2626 E 14 St, Ste 204, Brooklyn, NY 11235
Monday 10 am - 8 pm; (718) 414-2401
97-85 Queens Blvd, Rego Park, NY 11374
Tue & Wed 10am-8pm; (718) 261-9100
1220 Avenue P, Brooklyn, NY 11229
Thursday 10 am - 6 pm (718) 376-1004
Embolic Stroke – Common Causes and Prevention
Cardioembolic Stroke – Stroke in Atrial Fibrillation – Embolic Stroke Prevention – Embolic Stroke in Heart Attack and Endocarditis
What is Embolic Stroke?
An embolic stroke occurs when some brain artery is occluded by an embolus. An embolus is some object or mass traveling with a blood flow. Emboli may have gas, liquid or solid composition. Embolic strokes caused by fat (in bone fractures), gas, or liquid (amniotic fluid during labor) are relatively rare. The majority of embolic strokes are caused by blood clot fragments.
A blood clot formed somewhere within circulatory system may get fragmented or detached and enter the circulation. Eventually, this embolus reaches some smaller artery and plugs it. Occlusion of some brain or spinal cord artery by embolus is called embolic stroke.
Heart chambers are the most common sources of emboli. In this case, it is called a cardioembolic stroke. Under normal circumstances, blood can’t coagulate inside the heart. The heart lives in constant motion, which prevents blood clot formation. A thrombus (blood clot) builds up if the blood stops moving and/or if it comes in contact with damaged tissues. It makes perfect sense because blood coagulation is meant to prevent blood loss. A damage to the inner heart lining and or blood stagnation within the heart are responsible for cardioembolic strokes.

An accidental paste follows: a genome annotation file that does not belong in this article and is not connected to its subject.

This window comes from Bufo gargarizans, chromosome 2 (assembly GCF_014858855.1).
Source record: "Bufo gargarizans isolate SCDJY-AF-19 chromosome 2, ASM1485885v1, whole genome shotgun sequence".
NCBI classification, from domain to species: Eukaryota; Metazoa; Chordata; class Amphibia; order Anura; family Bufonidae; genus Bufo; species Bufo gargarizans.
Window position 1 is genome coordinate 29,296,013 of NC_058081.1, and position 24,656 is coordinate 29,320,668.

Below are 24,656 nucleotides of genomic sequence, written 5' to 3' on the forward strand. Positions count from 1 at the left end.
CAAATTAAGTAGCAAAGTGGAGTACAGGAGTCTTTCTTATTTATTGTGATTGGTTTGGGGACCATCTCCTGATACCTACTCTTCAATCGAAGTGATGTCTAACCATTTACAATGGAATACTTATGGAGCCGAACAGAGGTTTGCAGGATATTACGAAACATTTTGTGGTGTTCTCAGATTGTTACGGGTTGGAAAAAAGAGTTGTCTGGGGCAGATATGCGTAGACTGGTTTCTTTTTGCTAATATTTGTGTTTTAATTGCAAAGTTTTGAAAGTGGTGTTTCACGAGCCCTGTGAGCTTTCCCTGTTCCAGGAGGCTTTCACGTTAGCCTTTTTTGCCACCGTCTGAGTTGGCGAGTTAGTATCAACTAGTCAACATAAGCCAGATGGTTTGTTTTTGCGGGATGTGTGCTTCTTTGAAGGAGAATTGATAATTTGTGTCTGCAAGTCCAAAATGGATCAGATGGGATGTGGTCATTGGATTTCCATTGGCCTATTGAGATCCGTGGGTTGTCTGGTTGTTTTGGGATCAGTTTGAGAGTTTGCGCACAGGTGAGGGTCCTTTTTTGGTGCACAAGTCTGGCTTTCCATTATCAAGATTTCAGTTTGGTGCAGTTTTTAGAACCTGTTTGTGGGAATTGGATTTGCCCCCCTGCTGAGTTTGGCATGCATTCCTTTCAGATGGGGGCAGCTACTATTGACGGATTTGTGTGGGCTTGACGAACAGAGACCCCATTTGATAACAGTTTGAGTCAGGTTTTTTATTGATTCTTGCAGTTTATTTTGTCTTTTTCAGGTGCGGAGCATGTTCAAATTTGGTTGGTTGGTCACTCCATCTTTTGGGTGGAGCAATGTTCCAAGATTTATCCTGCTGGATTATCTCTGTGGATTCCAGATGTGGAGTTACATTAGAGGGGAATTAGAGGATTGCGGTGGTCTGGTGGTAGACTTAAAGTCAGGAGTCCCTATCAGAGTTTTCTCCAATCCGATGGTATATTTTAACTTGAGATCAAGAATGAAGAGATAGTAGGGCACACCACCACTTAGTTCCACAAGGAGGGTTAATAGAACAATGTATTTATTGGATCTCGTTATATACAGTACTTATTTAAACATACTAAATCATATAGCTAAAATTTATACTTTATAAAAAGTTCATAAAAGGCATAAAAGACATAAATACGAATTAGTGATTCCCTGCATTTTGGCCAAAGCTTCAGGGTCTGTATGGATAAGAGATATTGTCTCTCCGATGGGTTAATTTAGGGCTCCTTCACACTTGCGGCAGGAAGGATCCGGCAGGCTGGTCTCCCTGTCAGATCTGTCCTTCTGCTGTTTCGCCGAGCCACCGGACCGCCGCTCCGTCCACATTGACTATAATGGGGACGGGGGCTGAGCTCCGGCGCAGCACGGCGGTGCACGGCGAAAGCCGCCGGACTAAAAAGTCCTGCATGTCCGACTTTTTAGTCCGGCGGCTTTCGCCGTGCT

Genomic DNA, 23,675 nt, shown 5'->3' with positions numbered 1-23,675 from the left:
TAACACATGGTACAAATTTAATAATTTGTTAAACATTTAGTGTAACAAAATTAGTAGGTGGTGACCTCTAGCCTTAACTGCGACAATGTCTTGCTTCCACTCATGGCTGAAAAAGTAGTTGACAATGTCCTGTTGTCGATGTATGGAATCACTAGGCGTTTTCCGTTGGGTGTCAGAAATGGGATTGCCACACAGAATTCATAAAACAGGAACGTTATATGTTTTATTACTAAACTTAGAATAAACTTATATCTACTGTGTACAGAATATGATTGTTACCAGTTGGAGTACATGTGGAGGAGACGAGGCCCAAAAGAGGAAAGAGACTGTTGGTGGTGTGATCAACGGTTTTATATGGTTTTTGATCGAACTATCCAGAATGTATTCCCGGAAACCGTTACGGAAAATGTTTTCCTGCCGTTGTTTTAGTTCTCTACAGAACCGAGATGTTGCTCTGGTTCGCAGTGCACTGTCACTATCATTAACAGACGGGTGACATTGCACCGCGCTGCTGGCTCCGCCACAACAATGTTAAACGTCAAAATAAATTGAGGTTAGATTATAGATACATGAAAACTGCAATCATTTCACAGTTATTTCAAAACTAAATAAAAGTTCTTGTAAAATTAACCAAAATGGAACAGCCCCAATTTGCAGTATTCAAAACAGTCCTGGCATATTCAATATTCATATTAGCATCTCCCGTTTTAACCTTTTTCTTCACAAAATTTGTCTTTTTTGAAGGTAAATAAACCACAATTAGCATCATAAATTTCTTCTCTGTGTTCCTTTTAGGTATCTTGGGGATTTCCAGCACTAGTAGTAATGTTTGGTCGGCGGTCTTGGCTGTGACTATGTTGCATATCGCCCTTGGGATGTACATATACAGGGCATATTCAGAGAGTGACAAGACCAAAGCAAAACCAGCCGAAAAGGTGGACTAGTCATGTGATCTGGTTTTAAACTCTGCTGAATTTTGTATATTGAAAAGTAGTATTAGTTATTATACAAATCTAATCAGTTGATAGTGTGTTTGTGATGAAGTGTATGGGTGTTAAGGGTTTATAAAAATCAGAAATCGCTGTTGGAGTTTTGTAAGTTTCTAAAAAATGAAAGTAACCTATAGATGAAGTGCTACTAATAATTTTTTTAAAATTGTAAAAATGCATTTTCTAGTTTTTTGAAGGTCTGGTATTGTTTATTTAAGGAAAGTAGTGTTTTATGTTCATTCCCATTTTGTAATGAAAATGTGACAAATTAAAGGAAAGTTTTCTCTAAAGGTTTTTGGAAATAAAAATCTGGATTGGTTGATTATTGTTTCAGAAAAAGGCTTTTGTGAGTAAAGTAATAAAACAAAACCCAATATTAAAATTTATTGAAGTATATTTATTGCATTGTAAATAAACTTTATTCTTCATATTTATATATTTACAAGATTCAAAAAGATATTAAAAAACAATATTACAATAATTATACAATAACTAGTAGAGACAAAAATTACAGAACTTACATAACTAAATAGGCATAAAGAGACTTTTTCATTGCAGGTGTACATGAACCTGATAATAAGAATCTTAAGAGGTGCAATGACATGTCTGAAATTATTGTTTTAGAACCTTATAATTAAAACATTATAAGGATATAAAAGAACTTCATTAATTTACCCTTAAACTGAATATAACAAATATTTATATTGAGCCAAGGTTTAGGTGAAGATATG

Symptoms of cardioembolic stroke are typically sudden with maximum function loss at the onset. Cardioembolic stroke often involves a large portion of the brain leading to severe disability or death.
Sometimes a large embolus disintegrates into smaller pieces and sends a shower of emboli into the brain circulation. The result is multiple smaller strokes throughout the brain.
Cardioembolic strokes tend to recur if nothing is done about stroke prevention.
Stroke in Atrial Fibrillation
Atrial fibrillation is a common type of cardiac arrhythmia. The chance or atrial fibrillation (AF) increases with age. In the United States, about 8% of people 80 years and older have AF. Atrial fibrillation is responsible for about half of cardioembolic strokes. Atrial fibrillation carries a 5% annual risk of stroke.
Presence of other risk factors, such as congestive heart failure, diabetes, hypertension, heart valve disease, or previous strokes, increase the chance of stroke.
In AF, smaller heart chambers, or atria, fail to orderly contract during the heart cycle. Instead of pumping blood into the ventricles (large chambers responsible for most of pumping function) at the right time, they contract in rapid and irregular fashion. Blood flow slows and blood clots are formed along some portion of the atrium wall.
Especially vulnerable portion is called an atrium appendage. It is a pouch attached to the left atrium. Slow blood flow within this pouch promotes clot formation inside of this structure. Pieces of the clot may get into the bloodstream and cause a stroke.
It is believed that return to normal heart rhythm after episodic atrial fibrillation is especially dangerous. Normal atrial contractions detach the thrombus from the wall and send its fragments into the bloodstream.
Diagnosis of Atrial Fibrillation
Chronic atrial fibrillation is easily detectable on examination and on EKG. The heart rate has an irregularly irregular pattern. This implies an irregular heart rate with no particular pattern of irregularity. Some patients have paroxysmal atrial fibrillation, when AF comes and goes. In this case, AF diagnosis requires prolonged monitoring.
Stroke Prevention in Atrial Fibrillation